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Popular Culture Crosses the LoC

May 2005
Popular Culture Crosses the LoC

The Line of Control that divides India and Pakistan in the Kashmir region has been increasingly symbolic of the political sparring between the two countries. Yet, the LoC is no deterrent to the cross border cultural infusion that it simply can't control.


When I initially came to the U.S. as a student from India, my first friend here was, ironically enough, a Pakistani student. It was ironic because, while growing up in our respective countries, Salim and I would have regarded each other with deep mistrust. After all, in a turbulent relationship since partition, spanning over five decades, there have been three wars and, most recently, a fierce showdown in the Kargil region that could arguably have turned into a nuclear conflict.

Like countless other children in these two nations, which together account for a fifth of the world's population, my friend and I had been raised to believe that our most implacable enemies lived just across the border. Nevertheless, as new arrivals in such a distant and different country as the States, we instantly bonded and ? to our delight ? found that we actually had a lot in common. It's an experience that, needless to say, has been duplicated numerous times among Indian and Pakistani immigrants in North America.

Not surprisingly, the same commonality in culture seems to be infusing the people of both the countries. This is most apparent when it comes to two of the biggest passions of the subcontinent ? Bollywood films and cricket. The Internet, satellite TV and cell phones, among other factors like the sizeable Indo-Pak diaspora in the West, have helped penetrate barriers and reshape perceptions in both countries as never before. Despite an official ban, for instance, Indian TV programs and movies are enormously popular in Pakistan, where pirated DVDs are widely available. A telling sign is that millions of phone users in Pakistan use Bollywood melodies as their ring tones.

This cultural flow, it should be pointed out, is a two-way street.

Several Pakistani musicians, writers and artists have attracted attention in India. Artists such as the Late Nusrat Fateh Ali Khan and the current sensation, Adnan Sami, both Pakistani, have a huge following not only in India, but also in the global desi diaspora.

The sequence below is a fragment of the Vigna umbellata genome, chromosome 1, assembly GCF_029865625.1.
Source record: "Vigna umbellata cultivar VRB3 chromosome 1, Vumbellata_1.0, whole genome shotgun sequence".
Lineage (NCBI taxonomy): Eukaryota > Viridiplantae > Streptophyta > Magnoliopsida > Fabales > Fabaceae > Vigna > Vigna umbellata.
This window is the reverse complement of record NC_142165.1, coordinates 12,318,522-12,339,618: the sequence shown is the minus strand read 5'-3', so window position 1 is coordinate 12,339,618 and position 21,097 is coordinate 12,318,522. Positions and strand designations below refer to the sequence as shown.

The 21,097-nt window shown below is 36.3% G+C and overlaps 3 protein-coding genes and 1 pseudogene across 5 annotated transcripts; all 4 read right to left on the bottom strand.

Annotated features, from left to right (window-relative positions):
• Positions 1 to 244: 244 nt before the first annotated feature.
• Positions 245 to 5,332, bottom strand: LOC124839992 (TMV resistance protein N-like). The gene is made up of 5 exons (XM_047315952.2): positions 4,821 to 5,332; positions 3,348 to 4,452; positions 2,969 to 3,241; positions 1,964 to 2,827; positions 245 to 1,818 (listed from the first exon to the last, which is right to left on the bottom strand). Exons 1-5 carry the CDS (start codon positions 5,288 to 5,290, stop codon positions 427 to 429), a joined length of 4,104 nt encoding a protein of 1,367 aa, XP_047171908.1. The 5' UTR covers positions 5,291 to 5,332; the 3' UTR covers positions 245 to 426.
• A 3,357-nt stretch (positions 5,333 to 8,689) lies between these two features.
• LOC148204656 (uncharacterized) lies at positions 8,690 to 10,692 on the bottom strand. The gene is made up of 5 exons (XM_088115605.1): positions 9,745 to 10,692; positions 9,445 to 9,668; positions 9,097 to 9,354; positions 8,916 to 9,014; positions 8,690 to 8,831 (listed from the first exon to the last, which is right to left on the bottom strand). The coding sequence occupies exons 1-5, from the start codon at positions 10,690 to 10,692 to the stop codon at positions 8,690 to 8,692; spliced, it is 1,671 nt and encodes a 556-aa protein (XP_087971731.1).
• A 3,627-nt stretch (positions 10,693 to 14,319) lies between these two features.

More recently, a famous Pakistani actress, Meera, caused a sensation in both countries when she broke a long-held taboo and kissed her Indian co-star in a yet-to-be-released Bollywood film. Although it did generate controversy in certain quarters, the symbolism of this cinematic embrace can hardly be dismissed.

What's also worth noting is that newer movies, having moved away from jingoistic themes, increasingly show the other side in a more realistic and even favorable light. The blockbuster Veer-Zaara, for example, dwells on a romance between an Indian Air Force pilot and a Pakistani woman. In another Bollywood movie, an Indian Army officer combats militants from his own country when they try to scuttle peace negotiations with Pakistan.

As an acknowledgement of this warm up amongst the masses across both sides, The Times of India started a matrimonial column (LoC) that facilitates cross-border matchmaking. Appropriately, their version of the acronym stands for ?Love Over Country'!

Cricket in the subcontinent, like the English language and railways, is an enduring legacy of the British Raj. Last year, after a gap of fourteen years, the Indian cricket team went to Pakistan for a series that had a wide and enthusiastic following; and just recently, the Pakistani team concluded a successful tour in India.

Yet another positive sign these days is that travel restrictions between the nations are being eased. In 2004, when the BJP was still in power, the aptly named Samjhauta (friendship) Express reestablished rail links between India and Pakistan. And now, in a dramatic turn of events, a trans-Kashmir bus service has been resumed with much fanfare after a gap of fifty-eight years. It's true that incidents such as the brazen attack prior to the bus journey, or controversial policies like the Bush Administration's canny strategy in South Asia, will continue to pose challenges on the road of progress. But in all likelihood, these and other ? even nastier ? potholes will merely act as speed bumps on this trend which has a natural pull in its favor.

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